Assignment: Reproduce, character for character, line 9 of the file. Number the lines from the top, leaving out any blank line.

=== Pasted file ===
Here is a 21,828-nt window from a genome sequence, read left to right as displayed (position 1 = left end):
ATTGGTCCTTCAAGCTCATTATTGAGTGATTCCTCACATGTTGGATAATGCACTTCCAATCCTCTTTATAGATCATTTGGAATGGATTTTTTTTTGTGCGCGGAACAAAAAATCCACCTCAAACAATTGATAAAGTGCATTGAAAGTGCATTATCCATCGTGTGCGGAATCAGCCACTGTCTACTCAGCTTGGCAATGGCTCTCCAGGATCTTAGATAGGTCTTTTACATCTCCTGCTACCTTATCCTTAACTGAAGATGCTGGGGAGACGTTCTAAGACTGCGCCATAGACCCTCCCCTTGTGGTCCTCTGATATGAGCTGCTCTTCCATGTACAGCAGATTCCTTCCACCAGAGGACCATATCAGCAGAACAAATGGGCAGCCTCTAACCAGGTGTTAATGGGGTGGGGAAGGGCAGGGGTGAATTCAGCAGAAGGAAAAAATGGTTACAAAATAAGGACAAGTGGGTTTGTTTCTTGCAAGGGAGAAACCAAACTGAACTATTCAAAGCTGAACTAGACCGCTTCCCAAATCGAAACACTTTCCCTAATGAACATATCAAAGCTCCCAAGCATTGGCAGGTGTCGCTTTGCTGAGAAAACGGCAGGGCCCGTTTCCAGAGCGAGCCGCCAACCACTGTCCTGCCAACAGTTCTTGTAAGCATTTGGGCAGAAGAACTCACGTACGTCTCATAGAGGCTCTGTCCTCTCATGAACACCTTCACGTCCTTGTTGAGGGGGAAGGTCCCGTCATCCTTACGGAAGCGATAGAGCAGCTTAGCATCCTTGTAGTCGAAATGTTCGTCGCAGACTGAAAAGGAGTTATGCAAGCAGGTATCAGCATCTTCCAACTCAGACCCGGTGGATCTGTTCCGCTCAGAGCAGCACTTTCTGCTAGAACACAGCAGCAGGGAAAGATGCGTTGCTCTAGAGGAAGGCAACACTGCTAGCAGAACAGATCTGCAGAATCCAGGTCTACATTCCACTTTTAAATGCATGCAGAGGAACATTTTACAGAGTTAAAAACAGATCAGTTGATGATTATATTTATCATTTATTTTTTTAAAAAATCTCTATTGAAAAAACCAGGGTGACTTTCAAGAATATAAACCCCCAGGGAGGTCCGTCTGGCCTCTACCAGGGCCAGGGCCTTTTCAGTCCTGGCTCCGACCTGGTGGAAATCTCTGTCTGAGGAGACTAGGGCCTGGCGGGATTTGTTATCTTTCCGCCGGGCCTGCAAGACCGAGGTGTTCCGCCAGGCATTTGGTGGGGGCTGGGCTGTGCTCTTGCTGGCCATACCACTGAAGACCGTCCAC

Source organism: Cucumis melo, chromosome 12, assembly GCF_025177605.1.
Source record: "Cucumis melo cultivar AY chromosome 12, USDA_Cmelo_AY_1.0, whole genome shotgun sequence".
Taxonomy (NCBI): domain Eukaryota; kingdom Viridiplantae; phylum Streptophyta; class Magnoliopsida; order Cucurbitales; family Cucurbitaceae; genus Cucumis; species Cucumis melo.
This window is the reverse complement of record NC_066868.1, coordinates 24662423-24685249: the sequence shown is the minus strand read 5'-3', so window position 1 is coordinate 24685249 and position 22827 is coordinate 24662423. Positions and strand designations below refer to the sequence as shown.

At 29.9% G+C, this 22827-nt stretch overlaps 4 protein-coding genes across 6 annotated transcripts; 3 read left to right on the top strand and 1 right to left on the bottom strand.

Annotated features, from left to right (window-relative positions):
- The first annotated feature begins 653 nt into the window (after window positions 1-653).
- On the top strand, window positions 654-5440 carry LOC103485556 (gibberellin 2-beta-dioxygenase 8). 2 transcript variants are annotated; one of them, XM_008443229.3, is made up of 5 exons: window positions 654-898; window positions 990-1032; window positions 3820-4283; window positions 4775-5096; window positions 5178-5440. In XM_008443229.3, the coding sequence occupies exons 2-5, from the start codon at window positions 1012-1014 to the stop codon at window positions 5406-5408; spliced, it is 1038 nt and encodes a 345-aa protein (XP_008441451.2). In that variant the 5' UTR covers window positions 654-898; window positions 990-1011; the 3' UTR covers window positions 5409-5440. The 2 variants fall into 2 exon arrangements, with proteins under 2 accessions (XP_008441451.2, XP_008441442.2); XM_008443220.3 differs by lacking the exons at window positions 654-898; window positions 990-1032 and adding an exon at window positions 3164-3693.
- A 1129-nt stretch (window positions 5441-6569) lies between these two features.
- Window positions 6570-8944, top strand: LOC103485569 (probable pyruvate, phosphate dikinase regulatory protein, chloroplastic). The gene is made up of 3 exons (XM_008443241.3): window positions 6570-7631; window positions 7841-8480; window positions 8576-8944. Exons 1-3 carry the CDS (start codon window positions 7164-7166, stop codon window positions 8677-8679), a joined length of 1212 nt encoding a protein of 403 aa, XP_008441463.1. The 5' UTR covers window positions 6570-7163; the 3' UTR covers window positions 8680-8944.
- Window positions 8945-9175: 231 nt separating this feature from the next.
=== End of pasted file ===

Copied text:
- The first annotated feature begins 653 nt into the window (after window positions 1-653).